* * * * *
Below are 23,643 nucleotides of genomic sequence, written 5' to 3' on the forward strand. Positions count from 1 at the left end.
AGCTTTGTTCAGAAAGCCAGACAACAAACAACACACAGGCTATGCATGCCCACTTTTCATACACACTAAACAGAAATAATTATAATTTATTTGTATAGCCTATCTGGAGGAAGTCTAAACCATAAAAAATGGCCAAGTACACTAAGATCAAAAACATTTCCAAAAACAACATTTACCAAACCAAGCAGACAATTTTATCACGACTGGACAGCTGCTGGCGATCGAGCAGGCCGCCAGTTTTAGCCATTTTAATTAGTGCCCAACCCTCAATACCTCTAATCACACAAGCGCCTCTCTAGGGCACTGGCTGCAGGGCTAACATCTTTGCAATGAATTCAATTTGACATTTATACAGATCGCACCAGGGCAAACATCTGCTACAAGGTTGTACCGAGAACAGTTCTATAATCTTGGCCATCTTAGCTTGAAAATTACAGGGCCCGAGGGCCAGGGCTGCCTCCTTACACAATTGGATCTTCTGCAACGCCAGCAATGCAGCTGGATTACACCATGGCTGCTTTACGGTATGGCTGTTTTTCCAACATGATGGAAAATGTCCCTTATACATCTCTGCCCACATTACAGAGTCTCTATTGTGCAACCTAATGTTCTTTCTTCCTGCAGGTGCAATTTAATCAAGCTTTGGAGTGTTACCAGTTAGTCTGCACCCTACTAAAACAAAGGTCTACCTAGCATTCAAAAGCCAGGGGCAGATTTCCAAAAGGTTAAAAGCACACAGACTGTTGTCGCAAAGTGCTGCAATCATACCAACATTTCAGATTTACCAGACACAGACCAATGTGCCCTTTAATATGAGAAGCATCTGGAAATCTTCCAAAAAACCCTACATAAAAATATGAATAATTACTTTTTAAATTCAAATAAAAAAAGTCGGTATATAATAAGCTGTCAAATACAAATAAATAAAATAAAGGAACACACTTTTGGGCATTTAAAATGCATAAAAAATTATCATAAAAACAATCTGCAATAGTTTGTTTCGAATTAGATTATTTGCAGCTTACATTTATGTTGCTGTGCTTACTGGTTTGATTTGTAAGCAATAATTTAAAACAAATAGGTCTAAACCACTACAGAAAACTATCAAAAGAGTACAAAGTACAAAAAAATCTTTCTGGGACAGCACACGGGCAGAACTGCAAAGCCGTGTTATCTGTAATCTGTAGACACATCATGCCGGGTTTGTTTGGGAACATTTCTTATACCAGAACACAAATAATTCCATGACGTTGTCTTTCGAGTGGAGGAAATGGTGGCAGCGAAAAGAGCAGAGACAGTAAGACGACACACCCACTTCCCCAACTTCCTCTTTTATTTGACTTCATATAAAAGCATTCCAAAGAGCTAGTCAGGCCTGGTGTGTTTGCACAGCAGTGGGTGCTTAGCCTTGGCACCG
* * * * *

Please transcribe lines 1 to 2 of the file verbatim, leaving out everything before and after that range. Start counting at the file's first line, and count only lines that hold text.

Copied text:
Below are 23,643 nucleotides of genomic sequence, written 5' to 3' on the forward strand. Positions count from 1 at the left end.
AGCTTTGTTCAGAAAGCCAGACAACAAACAACACACAGGCTATGCATGCCCACTTTTCATACACACTAAACAGAAATAATTATAATTTATTTGTATAGCCTATCTGGAGGAAGTCTAAACCATAAAAAATGGCCAAGTACACTAAGATCAAAAACATTTCCAAAAACAACATTTACCAAACCAAGCAGACAATTTTATCACGACTGGACAGCTGCTGGCGATCGAGCAGGCCGCCAGTTTTAGCCATTTTAATTAGTGCCCAACCCTCAATACCTCTAATCACACAAGCGCCTCTCTAGGGCACTGGCTGCAGGGCTAACATCTTTGCAATGAATTCAATTTGACATTTATACAGATCGCACCAGGGCAAACATCTGCTACAAGGTTGTACCGAGAACAGTTCTATAATCTTGGCCATCTTAGCTTGAAAATTACAGGGCCCGAGGGCCAGGGCTGCCTCCTTACACAATTGGATCTTCTGCAACGCCAGCAATGCAGCTGGATTACACCATGGCTGCTTTACGGTATGGCTGTTTTTCCAACATGATGGAAAATGTCCCTTATACATCTCTGCCCACATTACAGAGTCTCTATTGTGCAACCTAATGTTCTTTCTTCCTGCAGGTGCAATTTAATCAAGCTTTGGAGTGTTACCAGTTAGTCTGCACCCTACTAAAACAAAGGTCTACCTAGCATTCAAAAGCCAGGGGCAGATTTCCAAAAGGTTAAAAGCACACAGACTGTTGTCGCAAAGTGCTGCAATCATACCAACATTTCAGATTTACCAGACACAGACCAATGTGCCCTTTAATATGAGAAGCATCTGGAAATCTTCCAAAAAACCCTACATAAAAATATGAATAATTACTTTTTAAATTCAAATAAAAAAAGTCGGTATATAATAAGCTGTCAAATACAAATAAATAAAATAAAGGAACACACTTTTGGGCATTTAAAATGCATAAAAAATTATCATAAAAACAATCTGCAATAGTTTGTTTCGAATTAGATTATTTGCAGCTTACATTTATGTTGCTGTGCTTACTGGTTTGATTTGTAAGCAATAATTTAAAACAAATAGGTCTAAACCACTACAGAAAACTATCAAAAGAGTACAAAGTACAAAAAAATCTTTCTGGGACAGCACACGGGCAGAACTGCAAAGCCGTGTTATCTGTAATCTGTAGACACATCATGCCGGGTTTGTTTGGGAACATTTCTTATACCAGAACACAAATAATTCCATGACGTTGTCTTTCGAGTGGAGGAAATGGTGGCAGCGAAAAGAGCAGAGACAGTAAGACGACACACCCACTTCCCCAACTTCCTCTTTTATTTGACTTCATATAAAAGCATTCCAAAGAGCTAGTCAGGCCTGGTGTGTTTGCACAGCAGTGGGTGCTTAGCCTTGGCACCG